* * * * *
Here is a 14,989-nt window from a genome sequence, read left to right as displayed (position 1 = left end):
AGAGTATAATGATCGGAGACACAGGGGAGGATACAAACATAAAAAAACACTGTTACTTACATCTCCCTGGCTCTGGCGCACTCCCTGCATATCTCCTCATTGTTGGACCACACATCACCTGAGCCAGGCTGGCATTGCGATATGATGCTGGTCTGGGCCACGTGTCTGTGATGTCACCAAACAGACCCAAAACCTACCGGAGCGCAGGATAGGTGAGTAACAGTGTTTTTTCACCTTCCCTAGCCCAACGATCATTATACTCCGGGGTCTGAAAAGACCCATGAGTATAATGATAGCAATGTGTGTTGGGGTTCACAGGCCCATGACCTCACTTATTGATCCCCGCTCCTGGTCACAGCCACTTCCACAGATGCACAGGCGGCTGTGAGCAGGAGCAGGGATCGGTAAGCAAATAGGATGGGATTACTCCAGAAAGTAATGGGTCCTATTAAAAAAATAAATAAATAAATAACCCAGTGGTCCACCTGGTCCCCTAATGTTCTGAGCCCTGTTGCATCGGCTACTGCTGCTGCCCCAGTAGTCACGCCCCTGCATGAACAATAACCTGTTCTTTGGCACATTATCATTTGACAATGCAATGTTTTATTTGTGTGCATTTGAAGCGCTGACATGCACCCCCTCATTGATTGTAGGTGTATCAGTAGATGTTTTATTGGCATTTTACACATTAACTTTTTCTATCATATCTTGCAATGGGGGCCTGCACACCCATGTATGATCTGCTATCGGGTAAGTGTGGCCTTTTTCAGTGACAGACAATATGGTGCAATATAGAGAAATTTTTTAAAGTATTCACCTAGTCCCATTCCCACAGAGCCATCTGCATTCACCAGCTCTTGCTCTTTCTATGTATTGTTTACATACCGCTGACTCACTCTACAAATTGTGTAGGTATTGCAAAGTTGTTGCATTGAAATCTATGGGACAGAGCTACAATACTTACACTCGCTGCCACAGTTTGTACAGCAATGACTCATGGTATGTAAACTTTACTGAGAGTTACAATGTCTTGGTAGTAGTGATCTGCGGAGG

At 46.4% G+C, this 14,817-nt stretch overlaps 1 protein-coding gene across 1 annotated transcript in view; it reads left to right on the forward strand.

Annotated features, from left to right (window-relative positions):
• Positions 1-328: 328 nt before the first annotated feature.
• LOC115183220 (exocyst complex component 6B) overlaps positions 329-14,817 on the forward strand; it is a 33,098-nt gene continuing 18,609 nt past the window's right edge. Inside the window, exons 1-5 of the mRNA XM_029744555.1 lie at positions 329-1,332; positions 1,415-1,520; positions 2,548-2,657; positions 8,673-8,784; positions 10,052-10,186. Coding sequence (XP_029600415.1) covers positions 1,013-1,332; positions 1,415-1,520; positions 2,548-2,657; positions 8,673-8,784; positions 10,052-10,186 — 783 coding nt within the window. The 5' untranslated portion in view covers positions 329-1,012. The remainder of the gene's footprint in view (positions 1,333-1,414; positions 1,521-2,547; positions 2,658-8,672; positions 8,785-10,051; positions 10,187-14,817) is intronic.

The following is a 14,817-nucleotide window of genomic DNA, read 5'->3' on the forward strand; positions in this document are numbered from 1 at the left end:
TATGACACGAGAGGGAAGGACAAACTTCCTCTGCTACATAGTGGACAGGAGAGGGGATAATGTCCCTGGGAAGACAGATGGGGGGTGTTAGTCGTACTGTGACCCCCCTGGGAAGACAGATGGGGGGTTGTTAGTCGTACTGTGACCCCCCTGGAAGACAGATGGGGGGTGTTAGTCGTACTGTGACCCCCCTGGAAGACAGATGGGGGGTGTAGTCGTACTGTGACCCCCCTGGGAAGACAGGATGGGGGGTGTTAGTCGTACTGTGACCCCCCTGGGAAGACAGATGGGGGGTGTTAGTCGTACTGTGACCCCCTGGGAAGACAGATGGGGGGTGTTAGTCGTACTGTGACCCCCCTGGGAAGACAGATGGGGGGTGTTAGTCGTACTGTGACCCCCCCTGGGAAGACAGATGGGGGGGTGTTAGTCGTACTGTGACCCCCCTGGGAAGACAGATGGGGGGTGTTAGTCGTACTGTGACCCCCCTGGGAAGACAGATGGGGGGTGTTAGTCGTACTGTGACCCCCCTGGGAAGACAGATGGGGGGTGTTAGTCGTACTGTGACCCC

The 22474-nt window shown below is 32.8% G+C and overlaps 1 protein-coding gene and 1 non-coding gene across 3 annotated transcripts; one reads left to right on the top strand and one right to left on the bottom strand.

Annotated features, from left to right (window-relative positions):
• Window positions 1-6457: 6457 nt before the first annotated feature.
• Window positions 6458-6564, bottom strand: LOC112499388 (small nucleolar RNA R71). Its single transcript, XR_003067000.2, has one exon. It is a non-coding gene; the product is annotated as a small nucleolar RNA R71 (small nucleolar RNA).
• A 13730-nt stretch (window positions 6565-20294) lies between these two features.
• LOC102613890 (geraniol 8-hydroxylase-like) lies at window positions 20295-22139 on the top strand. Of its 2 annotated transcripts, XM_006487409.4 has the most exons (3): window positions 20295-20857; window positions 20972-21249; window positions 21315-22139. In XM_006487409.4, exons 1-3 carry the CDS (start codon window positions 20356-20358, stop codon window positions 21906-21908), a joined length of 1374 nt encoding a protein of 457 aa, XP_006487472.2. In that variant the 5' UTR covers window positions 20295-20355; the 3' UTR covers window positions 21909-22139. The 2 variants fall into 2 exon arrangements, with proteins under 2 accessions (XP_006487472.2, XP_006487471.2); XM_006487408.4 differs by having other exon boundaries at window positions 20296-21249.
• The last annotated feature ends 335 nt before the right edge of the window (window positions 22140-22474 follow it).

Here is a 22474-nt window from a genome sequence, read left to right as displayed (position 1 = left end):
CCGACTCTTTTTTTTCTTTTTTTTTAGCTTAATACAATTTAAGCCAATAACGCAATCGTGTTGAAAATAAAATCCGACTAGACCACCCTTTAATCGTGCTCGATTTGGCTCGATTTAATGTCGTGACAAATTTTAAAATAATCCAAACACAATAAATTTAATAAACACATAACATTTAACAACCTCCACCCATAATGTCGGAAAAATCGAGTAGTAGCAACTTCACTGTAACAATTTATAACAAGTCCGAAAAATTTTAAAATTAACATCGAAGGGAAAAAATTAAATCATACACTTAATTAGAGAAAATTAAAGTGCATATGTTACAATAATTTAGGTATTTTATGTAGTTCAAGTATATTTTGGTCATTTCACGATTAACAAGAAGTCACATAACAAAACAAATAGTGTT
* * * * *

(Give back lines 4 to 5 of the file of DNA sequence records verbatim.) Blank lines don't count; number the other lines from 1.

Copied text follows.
Annotated features, from left to right (window-relative positions):
• Positions 1-328: 328 nt before the first annotated feature.